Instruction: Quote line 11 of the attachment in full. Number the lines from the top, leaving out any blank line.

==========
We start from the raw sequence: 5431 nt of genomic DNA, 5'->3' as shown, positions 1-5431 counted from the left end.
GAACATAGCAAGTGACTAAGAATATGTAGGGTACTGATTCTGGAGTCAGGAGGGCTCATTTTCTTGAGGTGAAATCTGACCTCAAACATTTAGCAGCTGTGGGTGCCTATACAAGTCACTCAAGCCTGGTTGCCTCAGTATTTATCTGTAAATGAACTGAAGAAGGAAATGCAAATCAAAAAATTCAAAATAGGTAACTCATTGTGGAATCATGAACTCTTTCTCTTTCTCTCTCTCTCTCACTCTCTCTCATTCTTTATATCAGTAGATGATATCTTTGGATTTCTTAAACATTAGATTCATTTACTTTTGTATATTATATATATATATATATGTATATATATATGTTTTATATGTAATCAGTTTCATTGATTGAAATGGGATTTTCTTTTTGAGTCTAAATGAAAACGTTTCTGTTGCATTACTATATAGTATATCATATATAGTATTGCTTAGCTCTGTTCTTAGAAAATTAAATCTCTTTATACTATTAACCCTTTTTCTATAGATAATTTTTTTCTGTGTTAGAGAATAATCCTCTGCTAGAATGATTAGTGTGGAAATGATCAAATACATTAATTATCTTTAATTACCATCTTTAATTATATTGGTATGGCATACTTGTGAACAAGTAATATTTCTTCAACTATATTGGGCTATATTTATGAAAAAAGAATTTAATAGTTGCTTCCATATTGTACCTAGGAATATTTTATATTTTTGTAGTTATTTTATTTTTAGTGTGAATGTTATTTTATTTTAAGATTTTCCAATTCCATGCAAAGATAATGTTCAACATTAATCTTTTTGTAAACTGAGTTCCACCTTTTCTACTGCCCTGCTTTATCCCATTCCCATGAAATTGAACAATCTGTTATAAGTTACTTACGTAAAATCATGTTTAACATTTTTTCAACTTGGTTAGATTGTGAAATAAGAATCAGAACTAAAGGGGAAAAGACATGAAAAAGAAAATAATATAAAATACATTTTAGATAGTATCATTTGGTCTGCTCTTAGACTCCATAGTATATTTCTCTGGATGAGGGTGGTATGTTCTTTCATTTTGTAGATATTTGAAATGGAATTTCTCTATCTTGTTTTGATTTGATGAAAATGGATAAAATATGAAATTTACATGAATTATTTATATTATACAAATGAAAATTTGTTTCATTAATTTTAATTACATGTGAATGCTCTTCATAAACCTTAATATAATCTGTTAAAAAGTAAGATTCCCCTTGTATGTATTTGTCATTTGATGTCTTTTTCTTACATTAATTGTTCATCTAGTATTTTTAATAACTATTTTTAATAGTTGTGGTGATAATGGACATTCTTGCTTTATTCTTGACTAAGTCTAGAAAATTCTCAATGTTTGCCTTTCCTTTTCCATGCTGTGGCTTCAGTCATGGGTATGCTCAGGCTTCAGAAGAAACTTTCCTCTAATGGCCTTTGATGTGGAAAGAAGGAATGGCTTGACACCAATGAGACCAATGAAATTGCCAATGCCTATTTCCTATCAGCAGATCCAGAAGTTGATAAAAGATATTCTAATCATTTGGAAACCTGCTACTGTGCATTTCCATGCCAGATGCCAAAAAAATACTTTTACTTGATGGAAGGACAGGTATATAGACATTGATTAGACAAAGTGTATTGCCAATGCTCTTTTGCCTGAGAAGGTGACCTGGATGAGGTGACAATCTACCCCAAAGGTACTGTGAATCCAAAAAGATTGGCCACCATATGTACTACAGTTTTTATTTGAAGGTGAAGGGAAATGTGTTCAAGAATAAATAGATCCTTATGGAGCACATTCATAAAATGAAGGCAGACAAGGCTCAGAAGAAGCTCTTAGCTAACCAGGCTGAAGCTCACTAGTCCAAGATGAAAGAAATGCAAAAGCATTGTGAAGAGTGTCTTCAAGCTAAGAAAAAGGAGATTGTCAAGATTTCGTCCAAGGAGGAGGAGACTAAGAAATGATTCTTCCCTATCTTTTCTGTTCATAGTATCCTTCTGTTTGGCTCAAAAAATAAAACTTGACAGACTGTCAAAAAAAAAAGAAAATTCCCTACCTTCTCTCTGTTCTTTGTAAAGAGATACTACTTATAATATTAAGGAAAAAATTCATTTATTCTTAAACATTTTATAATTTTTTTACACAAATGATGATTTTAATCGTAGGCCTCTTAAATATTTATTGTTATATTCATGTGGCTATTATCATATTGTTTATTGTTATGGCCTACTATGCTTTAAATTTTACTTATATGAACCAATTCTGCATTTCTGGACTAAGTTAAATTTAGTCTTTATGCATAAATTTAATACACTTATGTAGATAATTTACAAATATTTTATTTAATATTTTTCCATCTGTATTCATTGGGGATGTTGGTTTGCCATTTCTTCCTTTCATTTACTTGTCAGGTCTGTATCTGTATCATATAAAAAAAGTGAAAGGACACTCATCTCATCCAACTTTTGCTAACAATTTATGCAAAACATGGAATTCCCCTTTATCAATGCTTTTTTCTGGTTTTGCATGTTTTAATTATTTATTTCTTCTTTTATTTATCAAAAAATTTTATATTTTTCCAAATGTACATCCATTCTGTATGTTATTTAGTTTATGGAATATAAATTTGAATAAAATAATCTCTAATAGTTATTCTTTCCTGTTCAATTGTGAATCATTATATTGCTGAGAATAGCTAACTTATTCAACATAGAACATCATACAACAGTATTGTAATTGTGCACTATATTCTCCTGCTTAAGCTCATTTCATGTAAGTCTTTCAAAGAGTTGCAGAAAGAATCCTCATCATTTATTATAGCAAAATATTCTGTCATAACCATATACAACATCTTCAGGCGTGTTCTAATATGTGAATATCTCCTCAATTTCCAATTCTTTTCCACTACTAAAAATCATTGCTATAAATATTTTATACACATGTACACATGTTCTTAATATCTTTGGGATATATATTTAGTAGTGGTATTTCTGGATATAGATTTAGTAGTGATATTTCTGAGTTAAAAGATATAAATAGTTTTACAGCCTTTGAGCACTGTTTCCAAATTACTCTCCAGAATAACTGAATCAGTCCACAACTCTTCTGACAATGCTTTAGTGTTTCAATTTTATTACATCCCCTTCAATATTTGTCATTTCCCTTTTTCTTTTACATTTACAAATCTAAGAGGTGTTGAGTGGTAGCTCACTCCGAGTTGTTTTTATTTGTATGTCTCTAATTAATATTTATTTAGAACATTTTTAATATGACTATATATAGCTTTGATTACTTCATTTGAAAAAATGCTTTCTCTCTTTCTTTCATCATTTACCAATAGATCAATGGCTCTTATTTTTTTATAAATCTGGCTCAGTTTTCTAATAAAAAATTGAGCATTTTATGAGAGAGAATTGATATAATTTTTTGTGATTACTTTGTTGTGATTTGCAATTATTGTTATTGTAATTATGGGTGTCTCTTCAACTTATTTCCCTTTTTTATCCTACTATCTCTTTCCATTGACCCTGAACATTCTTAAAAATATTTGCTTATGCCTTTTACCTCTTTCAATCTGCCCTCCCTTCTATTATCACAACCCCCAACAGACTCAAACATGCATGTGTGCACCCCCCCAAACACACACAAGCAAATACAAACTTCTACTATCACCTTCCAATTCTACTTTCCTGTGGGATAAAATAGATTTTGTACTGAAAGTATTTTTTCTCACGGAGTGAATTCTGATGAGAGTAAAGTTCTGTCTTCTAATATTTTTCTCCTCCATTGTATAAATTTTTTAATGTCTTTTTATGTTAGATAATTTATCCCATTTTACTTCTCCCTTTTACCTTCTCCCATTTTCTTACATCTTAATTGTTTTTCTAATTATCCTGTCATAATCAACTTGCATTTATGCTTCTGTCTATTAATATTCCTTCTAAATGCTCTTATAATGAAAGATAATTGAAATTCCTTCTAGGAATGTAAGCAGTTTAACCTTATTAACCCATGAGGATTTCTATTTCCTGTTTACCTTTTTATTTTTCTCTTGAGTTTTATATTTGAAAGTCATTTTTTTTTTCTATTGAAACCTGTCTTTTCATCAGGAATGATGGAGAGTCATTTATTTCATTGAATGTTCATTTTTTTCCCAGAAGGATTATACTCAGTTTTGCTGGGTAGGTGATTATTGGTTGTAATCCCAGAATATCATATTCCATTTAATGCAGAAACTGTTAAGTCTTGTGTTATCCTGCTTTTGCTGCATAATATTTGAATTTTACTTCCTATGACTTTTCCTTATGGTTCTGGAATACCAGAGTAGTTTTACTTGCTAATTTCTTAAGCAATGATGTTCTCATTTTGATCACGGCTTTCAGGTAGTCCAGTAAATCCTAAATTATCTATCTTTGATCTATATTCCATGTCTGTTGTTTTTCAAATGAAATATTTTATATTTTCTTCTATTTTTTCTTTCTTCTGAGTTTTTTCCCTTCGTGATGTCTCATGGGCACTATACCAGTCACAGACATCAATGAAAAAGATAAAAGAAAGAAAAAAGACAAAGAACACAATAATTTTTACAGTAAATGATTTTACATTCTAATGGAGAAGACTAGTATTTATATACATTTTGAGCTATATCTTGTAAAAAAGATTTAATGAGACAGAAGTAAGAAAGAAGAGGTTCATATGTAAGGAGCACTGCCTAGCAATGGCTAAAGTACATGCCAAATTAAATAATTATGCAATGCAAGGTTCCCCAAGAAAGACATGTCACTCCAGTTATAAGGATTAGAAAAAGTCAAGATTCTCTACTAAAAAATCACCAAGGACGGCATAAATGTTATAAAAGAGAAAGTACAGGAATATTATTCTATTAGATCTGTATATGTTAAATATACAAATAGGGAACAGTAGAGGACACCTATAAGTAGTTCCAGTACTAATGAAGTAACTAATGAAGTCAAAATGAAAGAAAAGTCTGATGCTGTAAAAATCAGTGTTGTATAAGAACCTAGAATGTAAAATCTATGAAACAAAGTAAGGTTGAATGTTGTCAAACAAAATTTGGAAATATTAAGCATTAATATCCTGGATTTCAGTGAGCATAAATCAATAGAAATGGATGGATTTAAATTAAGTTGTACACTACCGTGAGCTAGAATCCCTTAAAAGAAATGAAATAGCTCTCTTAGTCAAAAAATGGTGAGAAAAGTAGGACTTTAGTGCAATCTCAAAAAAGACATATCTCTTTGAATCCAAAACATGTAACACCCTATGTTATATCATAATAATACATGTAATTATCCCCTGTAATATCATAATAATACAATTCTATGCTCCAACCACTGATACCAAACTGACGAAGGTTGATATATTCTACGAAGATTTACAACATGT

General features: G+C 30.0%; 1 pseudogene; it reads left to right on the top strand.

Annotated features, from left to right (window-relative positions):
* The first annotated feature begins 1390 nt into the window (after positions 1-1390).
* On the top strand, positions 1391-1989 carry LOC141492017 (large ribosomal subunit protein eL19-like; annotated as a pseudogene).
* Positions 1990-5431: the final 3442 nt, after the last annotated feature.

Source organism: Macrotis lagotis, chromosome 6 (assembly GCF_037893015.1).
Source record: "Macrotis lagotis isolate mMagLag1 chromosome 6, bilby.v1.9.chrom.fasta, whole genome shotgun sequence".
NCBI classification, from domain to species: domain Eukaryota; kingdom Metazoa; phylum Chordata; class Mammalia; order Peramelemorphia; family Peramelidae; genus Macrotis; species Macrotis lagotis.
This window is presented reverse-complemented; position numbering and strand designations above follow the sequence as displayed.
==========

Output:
This window is presented reverse-complemented; position numbering and strand designations above follow the sequence as displayed.